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Different between ZRAM and ZSWAP

First answer :

ZRAM is a module of the Linux kernel, previously called “compcache”. ZRAM increases performance by avoiding paging on disk and instead uses a compressed block device in RAM in which paging takes place until it is necessary to use the swap space on the hard disk drive. Since using RAM is faster than using disks, zram allows Linux to make more use of RAM when swapping/paging is required, especially on older computers with less RAM installed.

ZSWAP is a lightweight compressed cache for swap pages. It takes pages that are in the process of being swapped out and attempts to compress them into a dynamically allocated RAM-based memory pool. zswap basically trades CPU cycles for potentially reduced swap I/O. This trade-off can also result in a significant performance improvement if reads from the compressed cache are faster than reads from a swap device.

Second answer :


  • Status: In staging tree (as of 3.7) and looking to move into mainline
  • Implementation: compressed block device, memory is dynamically allocated as data is stored
  • Usage: Configure zram block device as a swap device to eliminate need for physical swap defice or swap file
  • Benefits:
    1. Eliminates need for physical swap device. This beame popular when netbooks first showed up. Zram (then compcache) allowed users to avoid swap shortening the lifespan of SSDs in these memory constrained systems.
    2. A zram block device can be used for other applications other than swap, anything you might use a block device for conceivably.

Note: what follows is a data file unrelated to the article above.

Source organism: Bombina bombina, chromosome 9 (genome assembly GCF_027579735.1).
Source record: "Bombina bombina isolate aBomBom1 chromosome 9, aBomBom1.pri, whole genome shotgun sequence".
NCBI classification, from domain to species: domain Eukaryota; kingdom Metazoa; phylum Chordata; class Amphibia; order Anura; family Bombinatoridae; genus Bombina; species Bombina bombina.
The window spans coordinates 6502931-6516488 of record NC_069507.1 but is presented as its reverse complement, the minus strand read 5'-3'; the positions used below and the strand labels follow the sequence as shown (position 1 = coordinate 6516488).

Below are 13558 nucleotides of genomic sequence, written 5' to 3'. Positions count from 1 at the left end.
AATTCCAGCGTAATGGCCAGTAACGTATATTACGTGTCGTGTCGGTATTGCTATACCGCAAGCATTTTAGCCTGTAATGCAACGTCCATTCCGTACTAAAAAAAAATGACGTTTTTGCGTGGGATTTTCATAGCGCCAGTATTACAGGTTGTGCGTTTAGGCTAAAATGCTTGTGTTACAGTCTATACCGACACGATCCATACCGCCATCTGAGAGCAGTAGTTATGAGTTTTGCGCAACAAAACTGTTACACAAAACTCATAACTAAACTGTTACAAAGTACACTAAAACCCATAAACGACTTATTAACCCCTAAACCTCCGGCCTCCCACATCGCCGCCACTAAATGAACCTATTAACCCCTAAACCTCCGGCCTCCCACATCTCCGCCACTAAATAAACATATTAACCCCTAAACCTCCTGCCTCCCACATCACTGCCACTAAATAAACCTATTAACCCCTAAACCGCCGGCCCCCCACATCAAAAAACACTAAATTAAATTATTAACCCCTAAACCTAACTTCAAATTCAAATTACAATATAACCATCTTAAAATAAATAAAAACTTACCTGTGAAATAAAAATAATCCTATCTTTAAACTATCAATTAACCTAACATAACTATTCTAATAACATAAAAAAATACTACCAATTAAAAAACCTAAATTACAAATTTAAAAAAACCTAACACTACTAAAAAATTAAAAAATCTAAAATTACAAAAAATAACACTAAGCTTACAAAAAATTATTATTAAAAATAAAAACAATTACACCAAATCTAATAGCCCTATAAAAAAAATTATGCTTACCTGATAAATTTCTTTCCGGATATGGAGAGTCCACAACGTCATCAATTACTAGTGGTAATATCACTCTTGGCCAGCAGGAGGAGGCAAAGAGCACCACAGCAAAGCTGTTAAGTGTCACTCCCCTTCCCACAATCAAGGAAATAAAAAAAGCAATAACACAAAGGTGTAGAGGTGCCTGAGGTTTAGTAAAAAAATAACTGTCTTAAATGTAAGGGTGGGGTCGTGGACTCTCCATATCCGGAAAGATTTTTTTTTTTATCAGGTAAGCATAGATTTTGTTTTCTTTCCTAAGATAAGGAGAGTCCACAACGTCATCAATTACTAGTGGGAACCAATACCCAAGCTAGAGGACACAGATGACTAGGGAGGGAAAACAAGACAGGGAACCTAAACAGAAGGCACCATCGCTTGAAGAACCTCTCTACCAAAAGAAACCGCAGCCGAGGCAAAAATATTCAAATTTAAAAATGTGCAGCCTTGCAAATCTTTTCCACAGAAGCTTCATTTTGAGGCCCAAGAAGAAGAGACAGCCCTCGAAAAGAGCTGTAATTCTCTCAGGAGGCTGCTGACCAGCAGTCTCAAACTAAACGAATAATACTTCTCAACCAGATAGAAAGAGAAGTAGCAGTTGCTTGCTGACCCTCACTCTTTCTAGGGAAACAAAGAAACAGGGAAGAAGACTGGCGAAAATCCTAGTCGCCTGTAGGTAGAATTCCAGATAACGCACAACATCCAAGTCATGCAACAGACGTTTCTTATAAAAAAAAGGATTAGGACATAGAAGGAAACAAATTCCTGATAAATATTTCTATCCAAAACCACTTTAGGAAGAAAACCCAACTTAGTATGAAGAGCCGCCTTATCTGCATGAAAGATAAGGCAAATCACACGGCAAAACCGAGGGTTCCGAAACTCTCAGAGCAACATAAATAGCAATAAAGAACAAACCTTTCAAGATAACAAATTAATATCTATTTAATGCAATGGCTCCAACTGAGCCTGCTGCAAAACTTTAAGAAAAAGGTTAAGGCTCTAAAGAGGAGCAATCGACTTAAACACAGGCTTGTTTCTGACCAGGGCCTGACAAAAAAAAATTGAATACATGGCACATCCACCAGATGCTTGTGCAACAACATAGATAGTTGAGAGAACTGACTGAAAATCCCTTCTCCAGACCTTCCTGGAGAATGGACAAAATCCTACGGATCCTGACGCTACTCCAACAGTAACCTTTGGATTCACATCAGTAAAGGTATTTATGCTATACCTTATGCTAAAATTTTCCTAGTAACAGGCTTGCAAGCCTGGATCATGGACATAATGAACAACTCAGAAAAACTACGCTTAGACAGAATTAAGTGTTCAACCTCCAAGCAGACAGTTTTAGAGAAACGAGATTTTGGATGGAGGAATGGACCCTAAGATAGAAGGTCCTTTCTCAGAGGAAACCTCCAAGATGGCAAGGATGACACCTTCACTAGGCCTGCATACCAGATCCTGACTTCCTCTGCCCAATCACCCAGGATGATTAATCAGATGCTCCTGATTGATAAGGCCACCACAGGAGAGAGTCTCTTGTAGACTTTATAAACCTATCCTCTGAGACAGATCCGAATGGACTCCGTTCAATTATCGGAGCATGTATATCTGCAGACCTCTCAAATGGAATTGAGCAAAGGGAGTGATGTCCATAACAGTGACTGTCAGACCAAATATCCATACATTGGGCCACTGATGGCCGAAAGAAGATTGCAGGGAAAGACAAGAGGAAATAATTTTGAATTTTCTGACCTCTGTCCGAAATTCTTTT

• Drawbacks:
    1. Once a page is stored in zram it will remain there until paged in or invalidated. The first pages to be paged out will be the oldest pages (LRU list), these are ‘cold’ pages that are infrequently access. As the system continues to swap it will move on to pages that are warmer (more frequently accessed), these may not be able to be stored because of the swap slots consumed by the cold pages. What zram can not do (compcache had the option to configure a block backing device) is to evict pages out to physical disk. Ideally you want to age data out of the in-kernel compressed swap space out to disk so that you can use kernel memory for caching warm swap pages or free it for more productive use.


  • Status: Posted to LKML on Dec 11th, 2012
  • Implementation: compressed in-kernel cache for swap pages. In-kernel cache is compressed, the compression algorithm is pluggable using the CryptoAPI and the storage for pages is dynamically allocated. Older pages can be evicted to disk making this a sort of write-behind cache.
  • Usage: Cache swap pages destined for regular swap devices (or swap files).
  • Benefits:
    1. Integration with swap code (using Frontswap API) allows zswap to choose to store only pages that compress well and handle memory allocation failures, in those cases pages are sent to the backing swap device.
    2. Oldest pages in the cache are pushed out to backing swap device to make room for newer pages, this solves the LRU inversion problem that a lack of page eviction would present.
  • Drawbacks:
    1. Needs a physical swap device (or swapfile).